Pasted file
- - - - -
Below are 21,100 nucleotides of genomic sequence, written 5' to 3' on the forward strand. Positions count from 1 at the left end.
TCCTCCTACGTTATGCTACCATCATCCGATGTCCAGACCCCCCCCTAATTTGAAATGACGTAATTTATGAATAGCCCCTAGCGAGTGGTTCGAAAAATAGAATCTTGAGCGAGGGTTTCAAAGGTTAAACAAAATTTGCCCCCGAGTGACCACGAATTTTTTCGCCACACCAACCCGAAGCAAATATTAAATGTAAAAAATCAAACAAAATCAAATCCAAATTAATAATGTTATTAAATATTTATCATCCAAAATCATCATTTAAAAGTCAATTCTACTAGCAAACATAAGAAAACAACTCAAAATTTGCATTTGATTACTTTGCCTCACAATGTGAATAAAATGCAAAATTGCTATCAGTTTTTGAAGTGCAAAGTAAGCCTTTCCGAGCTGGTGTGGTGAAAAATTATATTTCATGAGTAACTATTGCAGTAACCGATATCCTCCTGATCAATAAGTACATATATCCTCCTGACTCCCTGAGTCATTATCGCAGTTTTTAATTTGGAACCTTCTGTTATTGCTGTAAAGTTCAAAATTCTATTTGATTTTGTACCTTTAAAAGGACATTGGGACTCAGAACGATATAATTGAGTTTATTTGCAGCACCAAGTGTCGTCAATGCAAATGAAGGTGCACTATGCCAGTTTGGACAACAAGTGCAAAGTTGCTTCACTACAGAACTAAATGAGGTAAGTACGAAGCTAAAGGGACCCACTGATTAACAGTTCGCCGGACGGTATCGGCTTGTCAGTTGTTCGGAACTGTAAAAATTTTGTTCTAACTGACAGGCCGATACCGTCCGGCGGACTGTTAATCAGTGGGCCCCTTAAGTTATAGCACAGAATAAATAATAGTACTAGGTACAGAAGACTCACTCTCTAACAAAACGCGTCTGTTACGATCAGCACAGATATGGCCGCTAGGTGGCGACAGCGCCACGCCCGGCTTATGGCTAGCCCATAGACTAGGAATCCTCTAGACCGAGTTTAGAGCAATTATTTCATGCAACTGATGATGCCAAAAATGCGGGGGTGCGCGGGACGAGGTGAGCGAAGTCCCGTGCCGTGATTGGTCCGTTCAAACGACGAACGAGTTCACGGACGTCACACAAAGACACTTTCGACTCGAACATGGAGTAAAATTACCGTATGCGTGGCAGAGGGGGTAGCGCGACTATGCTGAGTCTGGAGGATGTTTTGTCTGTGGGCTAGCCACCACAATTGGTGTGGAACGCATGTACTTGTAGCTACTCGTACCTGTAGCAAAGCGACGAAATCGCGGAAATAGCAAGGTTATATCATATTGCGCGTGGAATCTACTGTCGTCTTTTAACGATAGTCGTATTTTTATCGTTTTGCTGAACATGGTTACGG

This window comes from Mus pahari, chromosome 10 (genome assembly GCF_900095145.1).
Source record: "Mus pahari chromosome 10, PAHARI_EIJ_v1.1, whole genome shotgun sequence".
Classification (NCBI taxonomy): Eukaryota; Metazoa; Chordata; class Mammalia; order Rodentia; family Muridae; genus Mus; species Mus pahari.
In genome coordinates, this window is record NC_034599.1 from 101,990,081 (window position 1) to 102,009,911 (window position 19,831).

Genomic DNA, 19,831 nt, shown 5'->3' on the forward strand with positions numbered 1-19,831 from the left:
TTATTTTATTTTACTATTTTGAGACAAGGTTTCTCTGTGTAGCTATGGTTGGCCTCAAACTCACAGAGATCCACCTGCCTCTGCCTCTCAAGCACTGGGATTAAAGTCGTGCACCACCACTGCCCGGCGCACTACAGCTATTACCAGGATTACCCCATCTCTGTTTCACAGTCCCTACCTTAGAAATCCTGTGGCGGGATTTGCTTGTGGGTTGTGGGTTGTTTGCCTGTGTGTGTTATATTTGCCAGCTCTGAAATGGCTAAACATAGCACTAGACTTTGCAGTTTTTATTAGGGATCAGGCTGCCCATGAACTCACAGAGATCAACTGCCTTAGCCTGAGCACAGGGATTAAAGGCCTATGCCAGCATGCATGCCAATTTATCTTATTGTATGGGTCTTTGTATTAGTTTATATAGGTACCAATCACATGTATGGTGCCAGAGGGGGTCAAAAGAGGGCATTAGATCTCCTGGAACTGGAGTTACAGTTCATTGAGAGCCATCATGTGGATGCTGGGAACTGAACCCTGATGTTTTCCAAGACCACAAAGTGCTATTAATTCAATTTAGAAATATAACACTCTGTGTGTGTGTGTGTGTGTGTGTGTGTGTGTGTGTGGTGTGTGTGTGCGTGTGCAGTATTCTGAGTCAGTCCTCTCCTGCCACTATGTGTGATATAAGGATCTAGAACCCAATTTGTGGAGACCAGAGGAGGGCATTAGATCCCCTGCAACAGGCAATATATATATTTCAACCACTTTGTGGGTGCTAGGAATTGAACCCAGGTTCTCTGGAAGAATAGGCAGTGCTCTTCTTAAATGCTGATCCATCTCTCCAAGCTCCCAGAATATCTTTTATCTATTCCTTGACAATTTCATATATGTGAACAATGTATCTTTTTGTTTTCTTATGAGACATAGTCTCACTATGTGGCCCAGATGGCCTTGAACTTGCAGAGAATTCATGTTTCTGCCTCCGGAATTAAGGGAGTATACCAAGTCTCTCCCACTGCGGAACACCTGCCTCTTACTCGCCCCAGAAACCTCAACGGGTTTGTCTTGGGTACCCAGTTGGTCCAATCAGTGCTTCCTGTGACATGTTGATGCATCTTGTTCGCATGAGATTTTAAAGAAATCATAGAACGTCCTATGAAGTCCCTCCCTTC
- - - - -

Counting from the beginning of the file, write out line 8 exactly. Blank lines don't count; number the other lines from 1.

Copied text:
TTATTTTATTTTACTATTTTGAGACAAGGTTTCTCTGTGTAGCTATGGTTGGCCTCAAACTCACAGAGATCCACCTGCCTCTGCCTCTCAAGCACTGGGATTAAAGTCGTGCACCACCACTGCCCGGCGCACTACAGCTATTACCAGGATTACCCCATCTCTGTTTCACAGTCCCTACCTTAGAAATCCTGTGGCGGGATTTGCTTGTGGGTTGTGGGTTGTTTGCCTGTGTGTGTTATATTTGCCAGCTCTGAAATGGCTAAACATAGCACTAGACTTTGCAGTTTTTATTAGGGATCAGGCTGCCCATGAACTCACAGAGATCAACTGCCTTAGCCTGAGCACAGGGATTAAAGGCCTATGCCAGCATGCATGCCAATTTATCTTATTGTATGGGTCTTTGTATTAGTTTATATAGGTACCAATCACATGTATGGTGCCAGAGGGGGTCAAAAGAGGGCATTAGATCTCCTGGAACTGGAGTTACAGTTCATTGAGAGCCATCATGTGGATGCTGGGAACTGAACCCTGATGTTTTCCAAGACCACAAAGTGCTATTAATTCAATTTAGAAATATAACACTCTGTGTGTGTGTGTGTGTGTGTGTGTGTGTGTGTGTGGTGTGTGTGTGCGTGTGCAGTATTCTGAGTCAGTCCTCTCCTGCCACTATGTGTGATATAAGGATCTAGAACCCAATTTGTGGAGACCAGAGGAGGGCATTAGATCCCCTGCAACAGGCAATATATATATTTCAACCACTTTGTGGGTGCTAGGAATTGAACCCAGGTTCTCTGGAAGAATAGGCAGTGCTCTTCTTAAATGCTGATCCATCTCTCCAAGCTCCCAGAATATCTTTTATCTATTCCTTGACAATTTCATATATGTGAACAATGTATCTTTTTGTTTTCTTATGAGACATAGTCTCACTATGTGGCCCAGATGGCCTTGAACTTGCAGAGAATTCATGTTTCTGCCTCCGGAATTAAGGGAGTATACCAAGTCTCTCCCACTGCGGAACACCTGCCTCTTACTCGCCCCAGAAACCTCAACGGGTTTGTCTTGGGTACCCAGTTGGTCCAATCAGTGCTTCCTGTGACATGTTGATGCATCTTGTTCGCATGAGATTTTAAAGAAATCATAGAACGTCCTATGAAGTCCCTCCCTTC